In too much of the world, violence can be random, cruel, sudden and frequent. While it may speak to our sympathetic side, we must be careful to equate our lot with that. Projecting our compassion may well go to our seventh principle — Respect for the interdependent web of all existence of which we are a part. Yet, let us not trivialize the suffering of others by pretending our minor doubts and insecurities are the same.

Numerous churches have been scenes of violence and death. Progressive politics don’t seem to be the marker either. UUs shouldn’t be so sure we are targets just because we are more left-wing than many.

Yes, we should feel a sibling relationship with the Knoxville congregants and clergy. In light of evidence that this particular killer, Jim David Adkisson, had stockpiles of right-wing literature and seemed to have a fixation on liberals, we can pause and think and rethink.

We should certainly not try to close off our churches, be wary of any visitor, or generally be non-UU welcoming. We should do the what-if though, not to become paranoia and distrustful, but to revel in our worship and other events together, knowing we are likely to return home safe as well as fulfilled.

Tuck the Earth Back in Bed Day

May 3rd, 2008

Does it make us Wake Up the Earth junkies if we’ve been going for about 20 of the 30 years it’s happened? We dragged our sorry, soggy butts there again today.

The people in the parade were having a great time. See some pix below.

Motley drummers in WUTE parade wave.jpg
Drum was a loose term and the dummers clearly enjoyed their versions. A variety of stilt walkers had a great time striding, walking, dancing and waving.
shake.jpg bugs1.jpg
Some bugs also played instruments as they paraded. Others were not content just to talk. Dancing was in order.

Pic Click Trick: Click on a thumbnail for a larger view.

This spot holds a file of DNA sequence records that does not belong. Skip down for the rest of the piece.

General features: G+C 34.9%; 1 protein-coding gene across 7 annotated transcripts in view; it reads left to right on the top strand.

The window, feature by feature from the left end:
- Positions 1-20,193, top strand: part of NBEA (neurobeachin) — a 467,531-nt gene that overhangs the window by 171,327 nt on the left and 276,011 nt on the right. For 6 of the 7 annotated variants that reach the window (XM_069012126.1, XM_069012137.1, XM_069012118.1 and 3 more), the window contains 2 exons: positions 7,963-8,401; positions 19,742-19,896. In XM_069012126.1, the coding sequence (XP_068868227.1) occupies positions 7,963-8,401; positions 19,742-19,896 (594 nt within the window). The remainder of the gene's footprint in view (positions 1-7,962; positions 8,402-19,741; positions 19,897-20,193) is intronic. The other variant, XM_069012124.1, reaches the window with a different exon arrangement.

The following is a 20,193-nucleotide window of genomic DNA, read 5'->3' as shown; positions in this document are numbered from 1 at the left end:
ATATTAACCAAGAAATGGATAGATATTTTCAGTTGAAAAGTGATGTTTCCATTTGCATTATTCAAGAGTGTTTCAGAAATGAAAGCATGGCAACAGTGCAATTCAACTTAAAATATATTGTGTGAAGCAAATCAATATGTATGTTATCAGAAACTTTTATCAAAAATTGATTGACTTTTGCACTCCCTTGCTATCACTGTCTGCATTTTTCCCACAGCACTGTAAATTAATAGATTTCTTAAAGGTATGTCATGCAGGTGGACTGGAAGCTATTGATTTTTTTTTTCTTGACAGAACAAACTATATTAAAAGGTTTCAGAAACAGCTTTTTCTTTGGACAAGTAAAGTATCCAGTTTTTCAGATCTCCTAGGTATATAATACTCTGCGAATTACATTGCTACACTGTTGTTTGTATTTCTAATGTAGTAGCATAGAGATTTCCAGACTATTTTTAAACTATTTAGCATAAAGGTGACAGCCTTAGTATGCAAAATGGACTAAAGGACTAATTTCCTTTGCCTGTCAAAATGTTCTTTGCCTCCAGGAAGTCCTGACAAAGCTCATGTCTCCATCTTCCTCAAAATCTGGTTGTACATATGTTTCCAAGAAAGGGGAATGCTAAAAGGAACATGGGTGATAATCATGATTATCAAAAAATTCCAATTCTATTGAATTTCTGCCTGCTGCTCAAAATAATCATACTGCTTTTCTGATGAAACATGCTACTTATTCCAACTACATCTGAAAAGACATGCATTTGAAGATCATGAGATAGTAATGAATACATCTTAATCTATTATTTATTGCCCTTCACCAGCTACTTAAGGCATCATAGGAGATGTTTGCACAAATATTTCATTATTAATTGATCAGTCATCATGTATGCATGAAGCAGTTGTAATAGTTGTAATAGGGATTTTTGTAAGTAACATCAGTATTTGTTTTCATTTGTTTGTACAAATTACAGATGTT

On the other foot, hand and head, the cold drizzle kept the crowds to maybe a fifth of the usual. It wasn’t enough to trigger the rain date of next weekend, but it is not going to be the vendors’ best WUTE day.

RIPbanner close RIPbannerAt the basketball court just below the Stony Brook T station, the on-court memorial shrine to murdered 20-year-old Luis Troncoso had to be off, apparently not to harsh the festival’s mellow. Yet a hand lettered banner running along the back of the court remained.

Tags: , , , ,

They’ll Never Take Me Alive!

May 2nd, 2008

prison fence

My shrink friends tell me we all have those manageable and managed destructive impulses — stepping off the platform in front of the train or pushing someone else. More powerfully, just living can be relentlessly tough and painful. So suicide peeks in our mental windows or comes in to visit.

Two recent very public suicides fall into a whole different category. Convicted felons, one I knew, killed themselves before sentencing. They had months to decide. The likelihood of years or a decade in prison, plus the certainty of emerging broke, was more than they were willing to live with, literally.

Both left suicide notes, which are not public. Each used a method that was not a cry for help with a good possibility of rescue. Consider:

  • Deborah Jean Palfrey, a.k.a. the D.C. Madam, who actively fought charges related to a prostitution ring. She hanged herself in a shed at her mother’s house in Tarpon Springs, Florida. Her convictions were on money laundering, financial racketeering, and illegal use of the mail.
  • Edward Paul Mattar III, who spent several years unsuccessfully trying to avoid conviction of bank fraud and related financial conspiracy. He broke his 27th floor Denver apartment window and defenestrated himself.

cemetery statuary

The Denver Post business columnist Al Lewis got hints of Mattar’s long note. Word from prosecutors is that it was not an introspection nor any type of mea culpa. Instead, it was a list of related details and tasks for others after his death. There’s a bitter irony there for someone ceding his life and ability to act, yet affecting a measure of control on others post mortem.

In contrast, Palfrey repeatedly announced her intention. Author and journalist Don E. Moldea reported that she told him, “I’m not going back to jail. I’ll kill myself first. I’ll commit suicide first.”

Her reference was to the 18 months she spent in a California prison. Her conviction then was for attempted pimping. She did not help herself by fleeing before sentencing. Police captured her in Montana at the Canadian border.

A heavy pointer to her thoughts and feelings on prison was in the Washington Post piece: